In "Set Fire To The Rain", Adele sings about having started so low before the relationship in question, and having built  so much into it, only for it to crash down so spectacularly.  The end result is that, whether literally or figuratively, she's taking him down into the flames with her.  There is no forgiveness to be found here -- and when you understand just how much stock the Japanese put into that phrase, it really becomes something else.  In that regard, this song reminds me of "All Cried Out", a song originally put out by Lisa Lisa & Cult Jam in 1985, and that version kinda sucked just a little.  But its 1997 cover by Allure and 112 captured such desperate emotions in a similar manner, and I think it might be the saddest song I've ever heard.  Back on point, there has been the odd critic here and there who chose to look down upon "Set Fire To The Rain"'s bombastic production, but I say sour grapes to that.  Would these emotions have been the same if they chose to go down the stripped-down "white girl with a piano" route?  I think not.

Wildcard) "I Will Always Love You" by Whitney Houston
from The Bodyguard [soundtrack]
Year-end position: #1 in 1993

And finally, we end with a tribute to Whitney Houston, who died on 11 February 2012.  As is usual after the death of a recording artist, her songs got a renewed boost of publicity, but rarely has anything like this been seen before: one of her songs re-entered the charts.  "I Will Always Love You", from the soundtrack of her 1992 film The Bodyguard, peaked at #3 during a new run on the charts.  Not even Michael Jackson, who had a much bigger catalogue, got any songs into the top 20 after his death in 2009.  While it could contend with the others on this list, I'm not including it because A) it failed to make the year-end chart this year, and B) it was already the #1 song on record for 1993.  Not that I have any specific plans to do a best-of list for that year, but if I were to tackle it, it stands a good chance of showing up on that, too.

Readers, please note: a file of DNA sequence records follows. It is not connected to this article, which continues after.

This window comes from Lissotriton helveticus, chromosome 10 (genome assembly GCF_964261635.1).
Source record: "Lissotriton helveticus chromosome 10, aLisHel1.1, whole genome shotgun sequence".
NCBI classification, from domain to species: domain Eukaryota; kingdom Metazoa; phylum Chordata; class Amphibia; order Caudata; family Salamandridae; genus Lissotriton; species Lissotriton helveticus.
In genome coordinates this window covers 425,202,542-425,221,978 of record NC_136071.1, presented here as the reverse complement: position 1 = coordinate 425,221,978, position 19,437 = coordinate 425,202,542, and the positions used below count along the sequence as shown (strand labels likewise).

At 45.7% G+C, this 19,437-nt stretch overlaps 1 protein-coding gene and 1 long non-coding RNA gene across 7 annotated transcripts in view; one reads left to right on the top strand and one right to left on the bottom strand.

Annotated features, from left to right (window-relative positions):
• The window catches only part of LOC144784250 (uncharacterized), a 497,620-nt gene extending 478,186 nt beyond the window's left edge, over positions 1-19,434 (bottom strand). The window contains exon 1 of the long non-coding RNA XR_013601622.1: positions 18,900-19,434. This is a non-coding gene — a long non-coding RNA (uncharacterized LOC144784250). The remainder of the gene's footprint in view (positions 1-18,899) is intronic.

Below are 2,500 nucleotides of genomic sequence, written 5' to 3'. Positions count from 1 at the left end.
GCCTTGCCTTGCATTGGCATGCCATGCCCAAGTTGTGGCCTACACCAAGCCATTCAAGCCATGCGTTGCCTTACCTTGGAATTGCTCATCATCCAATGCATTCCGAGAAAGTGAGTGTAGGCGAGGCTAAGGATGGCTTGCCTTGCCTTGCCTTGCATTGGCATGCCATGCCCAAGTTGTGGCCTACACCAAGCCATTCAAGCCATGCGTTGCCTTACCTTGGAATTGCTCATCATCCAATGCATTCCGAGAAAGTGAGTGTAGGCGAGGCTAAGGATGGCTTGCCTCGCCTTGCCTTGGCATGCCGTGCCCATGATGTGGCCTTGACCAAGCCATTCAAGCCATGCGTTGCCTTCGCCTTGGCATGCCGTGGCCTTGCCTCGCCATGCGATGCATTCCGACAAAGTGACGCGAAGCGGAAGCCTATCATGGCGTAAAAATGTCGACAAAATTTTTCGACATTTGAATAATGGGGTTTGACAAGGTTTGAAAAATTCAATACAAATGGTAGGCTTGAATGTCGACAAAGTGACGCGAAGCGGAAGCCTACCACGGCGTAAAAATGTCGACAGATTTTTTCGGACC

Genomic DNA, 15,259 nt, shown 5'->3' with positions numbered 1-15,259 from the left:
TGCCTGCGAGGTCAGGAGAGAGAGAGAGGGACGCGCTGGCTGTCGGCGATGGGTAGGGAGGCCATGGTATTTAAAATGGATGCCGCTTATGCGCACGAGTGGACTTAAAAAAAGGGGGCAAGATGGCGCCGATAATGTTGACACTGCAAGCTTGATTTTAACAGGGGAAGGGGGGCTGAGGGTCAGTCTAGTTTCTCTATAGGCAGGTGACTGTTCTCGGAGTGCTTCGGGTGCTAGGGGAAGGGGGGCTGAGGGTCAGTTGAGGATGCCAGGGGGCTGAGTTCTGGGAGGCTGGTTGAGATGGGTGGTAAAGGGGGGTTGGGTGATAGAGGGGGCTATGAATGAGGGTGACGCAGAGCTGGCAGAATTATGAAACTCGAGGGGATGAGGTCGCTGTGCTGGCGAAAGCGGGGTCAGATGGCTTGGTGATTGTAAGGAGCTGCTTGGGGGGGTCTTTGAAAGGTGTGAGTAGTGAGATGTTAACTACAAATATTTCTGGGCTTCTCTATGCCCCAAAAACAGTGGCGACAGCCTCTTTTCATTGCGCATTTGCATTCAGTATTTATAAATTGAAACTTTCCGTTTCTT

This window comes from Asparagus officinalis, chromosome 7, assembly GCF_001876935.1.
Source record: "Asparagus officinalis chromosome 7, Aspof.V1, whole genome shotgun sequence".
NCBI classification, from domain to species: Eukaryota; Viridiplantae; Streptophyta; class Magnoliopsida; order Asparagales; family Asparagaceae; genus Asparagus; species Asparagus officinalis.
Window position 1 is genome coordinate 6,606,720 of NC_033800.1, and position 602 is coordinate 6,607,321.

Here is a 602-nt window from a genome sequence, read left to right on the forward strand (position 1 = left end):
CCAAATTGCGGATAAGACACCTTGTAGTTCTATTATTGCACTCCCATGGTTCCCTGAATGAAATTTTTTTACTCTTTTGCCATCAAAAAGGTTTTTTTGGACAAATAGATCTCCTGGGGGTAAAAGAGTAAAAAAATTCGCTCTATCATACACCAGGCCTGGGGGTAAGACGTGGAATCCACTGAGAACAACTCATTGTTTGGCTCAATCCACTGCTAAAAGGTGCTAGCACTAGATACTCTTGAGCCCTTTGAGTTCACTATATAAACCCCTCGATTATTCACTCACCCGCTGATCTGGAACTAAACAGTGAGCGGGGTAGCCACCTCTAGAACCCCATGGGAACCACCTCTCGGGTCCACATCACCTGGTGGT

I've encountered breakup songs dealing with all different stages of the cycle of loss... except the final stage, acceptance.  In "I Will Always Love You", Whitney Houston and her opposite number are forced apart for whatever reason, but they have a mutual understanding, and she wishes him the best in all his future endeavours.  I haven't yet seen The Bodyguard, the film from which this movie originated, but if the song could get its point across so well without the paratext, then it only goes to show how well it stands the test of time.  And for that, Whitney Houston, we will always love you.  ...I'm not the only person to make that joke, I just know it.